Discussion 5: Skepticism in an Age of Belief (UX3)

What does it mean to be a skeptic? Definitions abound, but in general, healthy skepticism is necessary to be an educated, well rounded adult. There are a number of different branches of technical skepticism: scientific skepticism, religious skepticism, and philosophical skepticism. What they all share in common is a kind of “wait and see' attitude.   Any idea presented to a skeptic is held in limbo until the skeptic has thought long and hard about it, researched it, considered other ideas, and tested it for accuracy.

This week read the following articles and then answer the question below:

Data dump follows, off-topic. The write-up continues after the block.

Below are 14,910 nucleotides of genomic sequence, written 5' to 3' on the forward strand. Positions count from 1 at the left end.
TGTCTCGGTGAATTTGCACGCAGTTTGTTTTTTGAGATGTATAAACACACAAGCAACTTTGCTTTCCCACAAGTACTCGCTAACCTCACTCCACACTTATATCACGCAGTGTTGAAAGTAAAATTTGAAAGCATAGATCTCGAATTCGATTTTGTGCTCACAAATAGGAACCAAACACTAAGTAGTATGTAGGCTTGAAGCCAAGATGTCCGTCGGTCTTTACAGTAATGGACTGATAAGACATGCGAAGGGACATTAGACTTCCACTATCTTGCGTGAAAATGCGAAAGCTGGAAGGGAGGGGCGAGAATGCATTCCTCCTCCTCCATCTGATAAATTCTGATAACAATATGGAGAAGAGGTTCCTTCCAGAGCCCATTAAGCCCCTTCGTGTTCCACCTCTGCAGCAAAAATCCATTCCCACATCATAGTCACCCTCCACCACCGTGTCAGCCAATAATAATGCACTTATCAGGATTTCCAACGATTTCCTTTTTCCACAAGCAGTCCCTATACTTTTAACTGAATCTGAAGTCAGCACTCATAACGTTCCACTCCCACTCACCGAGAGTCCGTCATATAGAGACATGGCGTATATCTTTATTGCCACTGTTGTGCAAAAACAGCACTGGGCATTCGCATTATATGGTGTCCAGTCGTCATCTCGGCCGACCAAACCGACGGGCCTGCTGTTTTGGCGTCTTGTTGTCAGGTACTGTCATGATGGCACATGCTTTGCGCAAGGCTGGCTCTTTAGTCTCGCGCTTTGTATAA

Confessions of a Former Environmental Skeptic' by Michael Shermer

Wikipedia entry on “Logical Fallacies' (Link is not working well at times, so just google Wikipedia Logical Fallacies)


Choose one of the fallacies you read about in the Wikipedia entry. Give an example of a fallacy of your choice. Each of you must choose a different fallacy. If someone has already covered "Straw Man," you must choose something else. Don't use the example given by Wikipedia.   Some easy places to find examples of logical fallacies in use is the Fox News page on Politics, or do a Google image search using the keyword "ads." Then, share with your classmates and experience you've had where either you or someone you know used a logical fallacy in an argument.